Some firms undertake CSR activities as public relations and marketing strategy. Franketal (2011) argues that CSR can be branded as a new invention of public relations. Building a firm’s public relations takes a long time and is expensive. Public relations management is important for the firm’s corporate image which is a crucial ingredient of firm competitiveness. Fombrum and Shanley (2010) argue that CSR can be part of a firm’s reputation building strategy. Kotler and Lee (2010) stress the importance of community relations to a firm when likened to a marriage where the business as the husband, marries the community and takes inherent responsibilities associated with the union- the responsibilities which go beyond just financial.
Product advertising is very expensive especially when media coverage is used. Firms can be motivated to spend on CSR and receive free media coverage and public relations exposure (Vaaland, Heide & Kell , 2009).
Conversely, CSR can also be used to overcome negative effects of a corporate product or past publicity problems.
In this case, CSR will be used to repair bad publicity of the company. Barnett (2012) argues that good management of a company’s CSR programme can help stakeholders “ignore past firm’s misconduct”. Focussing on the alcohol and tobacco industries, Gulyás (2011) argues that CSR can turn “demons into angels” if it is properly communicated. Yoon and Lam (2013) argues that CSR has a cognitive constraint on stakeholders who might be unable to see past firm’s “smokescreens” or “green washing” efforts.
According to Greening, Daniel and Turban (2000), CSR has also been viewed as a strategy to improve the company’s publicity in terms of attracting quality employees.
Mahroum (2000) argues that organisations are competing to attract highly skilled personnel in various professional areas and postulates that in the future, competition for best employees will be as fierce as competition for customers. Companies seek to attract new employees and retain existing staff through employment advertising and employment branding (Bir, Süher, Altınbaşak, 2009). CSR is considered as an essential tool for enhancing the firm’s ability to attract quality workers (Berthon Ewing and Hah, 2005). Kortler and Lee (2006) argue that employees are significantly interested in and loyal to companies that have proven commitment to CSR.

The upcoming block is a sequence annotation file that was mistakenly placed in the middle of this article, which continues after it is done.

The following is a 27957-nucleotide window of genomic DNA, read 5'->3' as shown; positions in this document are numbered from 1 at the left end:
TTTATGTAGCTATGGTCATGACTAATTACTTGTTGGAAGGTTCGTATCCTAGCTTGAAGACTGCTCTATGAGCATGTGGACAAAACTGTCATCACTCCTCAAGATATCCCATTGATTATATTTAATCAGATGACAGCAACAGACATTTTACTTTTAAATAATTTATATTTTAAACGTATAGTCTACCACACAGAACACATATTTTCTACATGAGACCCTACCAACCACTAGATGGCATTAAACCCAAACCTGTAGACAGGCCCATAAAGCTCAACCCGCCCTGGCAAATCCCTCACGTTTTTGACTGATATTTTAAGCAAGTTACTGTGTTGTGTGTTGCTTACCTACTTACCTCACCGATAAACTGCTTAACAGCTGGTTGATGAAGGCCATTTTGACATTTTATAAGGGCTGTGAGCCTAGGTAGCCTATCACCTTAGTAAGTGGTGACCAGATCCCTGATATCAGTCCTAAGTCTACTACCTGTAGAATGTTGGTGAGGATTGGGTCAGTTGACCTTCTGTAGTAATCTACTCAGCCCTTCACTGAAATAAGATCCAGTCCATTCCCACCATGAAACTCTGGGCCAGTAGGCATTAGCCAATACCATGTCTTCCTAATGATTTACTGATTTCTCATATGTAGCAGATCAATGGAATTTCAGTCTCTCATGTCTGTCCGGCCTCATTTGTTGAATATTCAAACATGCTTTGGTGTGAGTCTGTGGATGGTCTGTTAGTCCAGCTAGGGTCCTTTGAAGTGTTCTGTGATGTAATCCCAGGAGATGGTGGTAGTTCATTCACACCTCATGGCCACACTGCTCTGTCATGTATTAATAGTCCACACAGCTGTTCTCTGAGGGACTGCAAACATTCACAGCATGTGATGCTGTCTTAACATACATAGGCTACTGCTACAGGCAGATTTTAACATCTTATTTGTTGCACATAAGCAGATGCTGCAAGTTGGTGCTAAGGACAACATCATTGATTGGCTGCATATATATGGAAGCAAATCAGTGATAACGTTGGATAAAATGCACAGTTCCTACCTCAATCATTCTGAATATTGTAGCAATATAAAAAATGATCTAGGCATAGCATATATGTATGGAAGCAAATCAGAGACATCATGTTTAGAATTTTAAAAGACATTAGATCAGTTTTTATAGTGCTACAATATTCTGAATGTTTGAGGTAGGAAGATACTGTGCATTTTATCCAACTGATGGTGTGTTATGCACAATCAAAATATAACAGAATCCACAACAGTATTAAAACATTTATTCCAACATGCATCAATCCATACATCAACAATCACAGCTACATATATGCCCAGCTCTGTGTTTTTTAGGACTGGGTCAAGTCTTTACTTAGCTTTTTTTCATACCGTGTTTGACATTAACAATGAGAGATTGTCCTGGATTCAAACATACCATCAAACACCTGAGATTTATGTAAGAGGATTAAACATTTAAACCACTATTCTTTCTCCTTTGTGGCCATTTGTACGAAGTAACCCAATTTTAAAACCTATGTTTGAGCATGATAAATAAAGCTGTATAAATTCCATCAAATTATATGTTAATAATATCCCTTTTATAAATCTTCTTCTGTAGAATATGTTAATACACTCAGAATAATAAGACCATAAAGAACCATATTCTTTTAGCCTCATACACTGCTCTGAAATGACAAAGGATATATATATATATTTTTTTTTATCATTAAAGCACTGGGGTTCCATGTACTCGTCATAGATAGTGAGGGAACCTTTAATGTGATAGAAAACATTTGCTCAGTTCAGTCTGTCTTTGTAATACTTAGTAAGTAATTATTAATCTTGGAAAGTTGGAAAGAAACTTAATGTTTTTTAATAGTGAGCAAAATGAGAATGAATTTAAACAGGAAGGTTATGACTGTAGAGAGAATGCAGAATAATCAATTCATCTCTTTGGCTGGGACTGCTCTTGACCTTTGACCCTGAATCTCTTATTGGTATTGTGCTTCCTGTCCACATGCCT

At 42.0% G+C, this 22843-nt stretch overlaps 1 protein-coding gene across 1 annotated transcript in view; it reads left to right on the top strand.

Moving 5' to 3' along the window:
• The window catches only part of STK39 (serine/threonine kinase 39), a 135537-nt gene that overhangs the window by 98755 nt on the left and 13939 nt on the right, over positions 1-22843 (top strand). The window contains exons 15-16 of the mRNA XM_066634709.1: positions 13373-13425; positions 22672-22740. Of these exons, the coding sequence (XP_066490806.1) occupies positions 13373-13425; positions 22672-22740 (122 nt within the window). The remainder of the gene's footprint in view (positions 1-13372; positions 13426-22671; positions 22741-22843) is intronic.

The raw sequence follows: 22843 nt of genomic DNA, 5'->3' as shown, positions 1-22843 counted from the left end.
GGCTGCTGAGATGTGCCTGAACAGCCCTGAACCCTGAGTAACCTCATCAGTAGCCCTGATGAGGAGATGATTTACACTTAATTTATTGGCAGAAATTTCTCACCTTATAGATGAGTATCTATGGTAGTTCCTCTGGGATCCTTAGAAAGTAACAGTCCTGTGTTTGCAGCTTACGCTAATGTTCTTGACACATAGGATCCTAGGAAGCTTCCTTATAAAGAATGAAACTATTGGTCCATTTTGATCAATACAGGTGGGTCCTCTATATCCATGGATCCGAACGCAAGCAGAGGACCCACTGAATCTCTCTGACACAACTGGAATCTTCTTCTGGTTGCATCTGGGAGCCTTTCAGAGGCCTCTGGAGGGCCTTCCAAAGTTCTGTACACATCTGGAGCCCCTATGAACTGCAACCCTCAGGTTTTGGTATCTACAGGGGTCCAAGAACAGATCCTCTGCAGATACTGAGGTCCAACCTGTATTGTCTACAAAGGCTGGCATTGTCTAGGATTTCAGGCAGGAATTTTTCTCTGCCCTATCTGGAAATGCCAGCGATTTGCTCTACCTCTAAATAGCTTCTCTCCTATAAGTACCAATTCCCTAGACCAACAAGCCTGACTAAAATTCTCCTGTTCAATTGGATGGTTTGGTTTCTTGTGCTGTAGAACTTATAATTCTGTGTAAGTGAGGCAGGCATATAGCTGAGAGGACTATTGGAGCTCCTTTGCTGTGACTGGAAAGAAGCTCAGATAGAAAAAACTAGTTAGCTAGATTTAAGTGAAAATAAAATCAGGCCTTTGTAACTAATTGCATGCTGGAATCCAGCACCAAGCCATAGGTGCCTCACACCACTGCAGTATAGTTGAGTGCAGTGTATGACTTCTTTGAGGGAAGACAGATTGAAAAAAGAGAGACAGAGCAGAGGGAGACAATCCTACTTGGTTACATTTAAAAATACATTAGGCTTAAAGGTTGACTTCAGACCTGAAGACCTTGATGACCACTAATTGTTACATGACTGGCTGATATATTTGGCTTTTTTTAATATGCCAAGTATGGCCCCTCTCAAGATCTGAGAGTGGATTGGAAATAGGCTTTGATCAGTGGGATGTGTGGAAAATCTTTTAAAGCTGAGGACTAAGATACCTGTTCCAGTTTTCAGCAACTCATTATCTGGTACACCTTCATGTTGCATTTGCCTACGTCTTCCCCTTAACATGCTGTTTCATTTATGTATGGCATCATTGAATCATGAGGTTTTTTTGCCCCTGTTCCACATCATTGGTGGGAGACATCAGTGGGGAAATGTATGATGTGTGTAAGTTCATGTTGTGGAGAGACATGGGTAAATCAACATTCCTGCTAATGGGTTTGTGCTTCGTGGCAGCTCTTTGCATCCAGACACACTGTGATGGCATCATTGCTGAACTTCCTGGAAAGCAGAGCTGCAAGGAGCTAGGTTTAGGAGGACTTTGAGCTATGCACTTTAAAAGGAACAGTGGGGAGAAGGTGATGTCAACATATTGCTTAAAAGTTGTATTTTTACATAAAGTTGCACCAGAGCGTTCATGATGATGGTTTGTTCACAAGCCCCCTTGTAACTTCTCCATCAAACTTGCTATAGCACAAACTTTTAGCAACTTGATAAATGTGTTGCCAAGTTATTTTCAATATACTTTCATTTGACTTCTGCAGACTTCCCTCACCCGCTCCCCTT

According to Crampton & Patten, (2008), recognition of the importance of CSR as a marketing and strategic tool has risen radically since 2001. In the year 2012 in USA, corporates, individuals, and foundations gave more than three hundred and sixteen billion United states dollars to charitable activities (Giving USA Foundation, 2013), such as support of NGOs, cause-related promotions, employee volunteerism in community programs, employment opportunities for disabled people and members of the minority ethnic groups, and sponsorship of charitable events and activities (Vlachos, Tsamakos, Vrechopoulos, & Avramidis, 2009). In addition, it was found that sponsoring sport activities planned for philanthropic causes is amongst the most effective CSR activities (Chakraborti & Roy, 2013). Also sponsoring charitable sporting occasions gives organisations a substantial foundation in competitive advantage through the increase in customer loyalty (Bortoleto & de Moura Costa, 2012), brand equity (Menon & Kahn, 2003), and influencing consumers buying behaviour (Kim, Smith, & James, 2010). Moreover, to substantiate this argument, in a survey of Korean consumers it was stated that 78% of participants were willing to pay more money for products which were bought from socially responsible companies (Garcia, 2010).